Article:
Get Your Resume Read

I have been reviewing resumes for various people, under various guises (for friends and siblings, or at work looking at applicants). Not to mention my own resume, which I keep up to date on a regular basis. I have been struck by cerain similarities in all the resumes I have looked at.

  1. Spelling and grammar: With the availability of spell-check and grammar check, there is no excuse for either of these types of errors. You don’t need an English major to fix a spelling mistake, as your word processor will do it for you.
  2. Style and formatting: There are hundreds of templates available for building resumes. Find one that you like, and use it. When you try to build your own, chances are, the formatting won’t display correctly for everyone, and will make it hard to read.
  3. Opening statement: The first section of your resume should be a one paragraph statement that highlights who you are. This is not a cover letter, and you don’t need to tailor this paragraph for each application you make. It gives the person reading your resume a quick way to see what you think of yourself, which parts of the resume you are most proud of. You can include references to specific pieces or types of work you have done and liked. You can include what makes you different than the next applicant with an identical background. Make use of this section.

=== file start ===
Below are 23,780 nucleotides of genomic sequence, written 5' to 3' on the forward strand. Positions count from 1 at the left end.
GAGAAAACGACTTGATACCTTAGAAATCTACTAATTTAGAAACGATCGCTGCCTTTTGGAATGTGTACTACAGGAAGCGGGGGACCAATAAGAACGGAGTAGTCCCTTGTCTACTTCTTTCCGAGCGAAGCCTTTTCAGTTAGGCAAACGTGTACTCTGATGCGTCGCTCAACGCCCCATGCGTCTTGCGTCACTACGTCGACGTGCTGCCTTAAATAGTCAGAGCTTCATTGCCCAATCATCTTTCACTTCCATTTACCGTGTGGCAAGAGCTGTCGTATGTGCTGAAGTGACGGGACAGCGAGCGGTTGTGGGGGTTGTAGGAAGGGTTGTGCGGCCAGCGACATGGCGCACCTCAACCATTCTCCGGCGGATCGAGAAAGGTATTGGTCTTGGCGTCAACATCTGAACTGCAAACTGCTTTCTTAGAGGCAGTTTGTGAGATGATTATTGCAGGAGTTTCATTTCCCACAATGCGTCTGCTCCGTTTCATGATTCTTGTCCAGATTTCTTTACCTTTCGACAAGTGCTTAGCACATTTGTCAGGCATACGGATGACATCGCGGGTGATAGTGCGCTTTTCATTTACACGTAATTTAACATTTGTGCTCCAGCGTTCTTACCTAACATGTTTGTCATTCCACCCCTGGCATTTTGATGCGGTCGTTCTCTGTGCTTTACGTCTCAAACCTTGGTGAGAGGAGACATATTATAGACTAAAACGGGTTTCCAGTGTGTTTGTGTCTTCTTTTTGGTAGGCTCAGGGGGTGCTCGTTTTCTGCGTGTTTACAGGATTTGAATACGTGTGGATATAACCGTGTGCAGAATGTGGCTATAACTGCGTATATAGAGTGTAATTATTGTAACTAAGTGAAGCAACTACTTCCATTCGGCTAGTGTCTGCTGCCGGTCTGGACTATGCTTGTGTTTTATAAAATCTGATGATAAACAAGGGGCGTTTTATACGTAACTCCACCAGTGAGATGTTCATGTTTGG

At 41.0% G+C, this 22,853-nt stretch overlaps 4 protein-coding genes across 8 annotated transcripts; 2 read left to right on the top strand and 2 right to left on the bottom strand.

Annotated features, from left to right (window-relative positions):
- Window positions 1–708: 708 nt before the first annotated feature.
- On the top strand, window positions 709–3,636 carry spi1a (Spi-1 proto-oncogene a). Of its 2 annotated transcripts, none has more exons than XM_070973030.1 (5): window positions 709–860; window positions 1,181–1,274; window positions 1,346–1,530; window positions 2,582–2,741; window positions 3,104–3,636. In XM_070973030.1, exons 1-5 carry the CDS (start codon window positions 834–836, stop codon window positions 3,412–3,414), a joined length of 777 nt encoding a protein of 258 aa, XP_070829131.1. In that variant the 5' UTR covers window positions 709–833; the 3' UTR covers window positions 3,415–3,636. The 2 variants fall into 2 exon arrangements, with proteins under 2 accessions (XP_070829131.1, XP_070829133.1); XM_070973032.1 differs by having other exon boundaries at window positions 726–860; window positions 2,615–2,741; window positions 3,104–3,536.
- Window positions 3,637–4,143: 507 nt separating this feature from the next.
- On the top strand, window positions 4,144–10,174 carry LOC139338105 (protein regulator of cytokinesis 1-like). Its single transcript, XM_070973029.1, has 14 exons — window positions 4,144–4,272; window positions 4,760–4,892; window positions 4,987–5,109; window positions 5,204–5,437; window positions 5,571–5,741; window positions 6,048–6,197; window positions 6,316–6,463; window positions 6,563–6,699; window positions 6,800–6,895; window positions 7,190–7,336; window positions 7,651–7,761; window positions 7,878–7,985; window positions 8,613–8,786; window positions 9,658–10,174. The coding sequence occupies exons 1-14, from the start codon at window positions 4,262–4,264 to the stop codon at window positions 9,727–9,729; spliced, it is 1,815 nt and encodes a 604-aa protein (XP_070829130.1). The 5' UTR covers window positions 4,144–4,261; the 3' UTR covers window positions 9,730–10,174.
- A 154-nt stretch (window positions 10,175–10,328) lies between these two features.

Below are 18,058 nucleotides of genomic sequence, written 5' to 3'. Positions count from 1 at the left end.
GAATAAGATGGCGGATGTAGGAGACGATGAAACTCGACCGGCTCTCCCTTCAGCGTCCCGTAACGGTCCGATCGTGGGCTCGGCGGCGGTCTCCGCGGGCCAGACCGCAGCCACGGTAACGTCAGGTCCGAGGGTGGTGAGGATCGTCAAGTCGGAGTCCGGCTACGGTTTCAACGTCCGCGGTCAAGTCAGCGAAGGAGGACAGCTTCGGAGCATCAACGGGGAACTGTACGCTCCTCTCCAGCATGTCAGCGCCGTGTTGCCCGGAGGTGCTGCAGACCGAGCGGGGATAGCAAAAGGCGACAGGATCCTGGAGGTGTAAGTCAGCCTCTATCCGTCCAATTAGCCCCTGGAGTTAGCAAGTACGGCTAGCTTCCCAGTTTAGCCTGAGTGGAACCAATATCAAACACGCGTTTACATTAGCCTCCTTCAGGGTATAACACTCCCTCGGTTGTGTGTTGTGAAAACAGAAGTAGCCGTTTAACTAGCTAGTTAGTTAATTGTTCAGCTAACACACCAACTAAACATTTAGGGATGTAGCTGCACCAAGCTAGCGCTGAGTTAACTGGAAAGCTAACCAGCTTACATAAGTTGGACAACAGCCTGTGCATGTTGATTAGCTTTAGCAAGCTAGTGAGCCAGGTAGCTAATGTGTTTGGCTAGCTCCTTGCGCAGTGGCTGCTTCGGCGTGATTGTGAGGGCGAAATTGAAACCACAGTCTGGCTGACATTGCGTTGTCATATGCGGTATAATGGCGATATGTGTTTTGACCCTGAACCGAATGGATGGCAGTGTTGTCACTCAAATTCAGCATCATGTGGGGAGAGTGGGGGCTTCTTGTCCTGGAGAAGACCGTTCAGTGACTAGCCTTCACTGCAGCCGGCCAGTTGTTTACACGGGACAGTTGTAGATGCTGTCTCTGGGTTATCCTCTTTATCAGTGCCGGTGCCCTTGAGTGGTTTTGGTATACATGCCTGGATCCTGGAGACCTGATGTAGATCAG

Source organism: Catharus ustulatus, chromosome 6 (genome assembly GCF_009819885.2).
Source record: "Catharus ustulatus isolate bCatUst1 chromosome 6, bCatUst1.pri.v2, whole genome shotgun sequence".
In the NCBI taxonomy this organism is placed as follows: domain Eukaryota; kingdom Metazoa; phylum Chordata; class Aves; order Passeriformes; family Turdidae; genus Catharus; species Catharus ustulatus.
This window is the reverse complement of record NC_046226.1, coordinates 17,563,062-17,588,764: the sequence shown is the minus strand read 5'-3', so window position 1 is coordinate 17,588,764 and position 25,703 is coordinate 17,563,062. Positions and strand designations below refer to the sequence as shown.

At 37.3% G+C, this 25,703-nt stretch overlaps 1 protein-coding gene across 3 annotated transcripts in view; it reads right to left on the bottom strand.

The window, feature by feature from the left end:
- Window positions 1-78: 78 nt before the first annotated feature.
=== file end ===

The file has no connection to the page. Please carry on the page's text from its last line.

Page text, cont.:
4. Cover letters: This part of your application should be tailored for each position you apply for. Keep it relatively short, no more than a page. Talk a little bit about yourself, talk about the company (you did do some research and know what they do, right?), and how you can help them. Use this letter to convince the reader that you can help them solve a problem they may not have known they had. As well, include a little bit about your goals here, so that the reader knows what career aspirations you have.

Your resume should be designed to get you an interview, no more, no less. It does not get you a job, but without a good resume, you won’t get the interview either. The interview you can worry about later (and I will write about that in a little while). Use your resume to get you into the room with the prospective employer.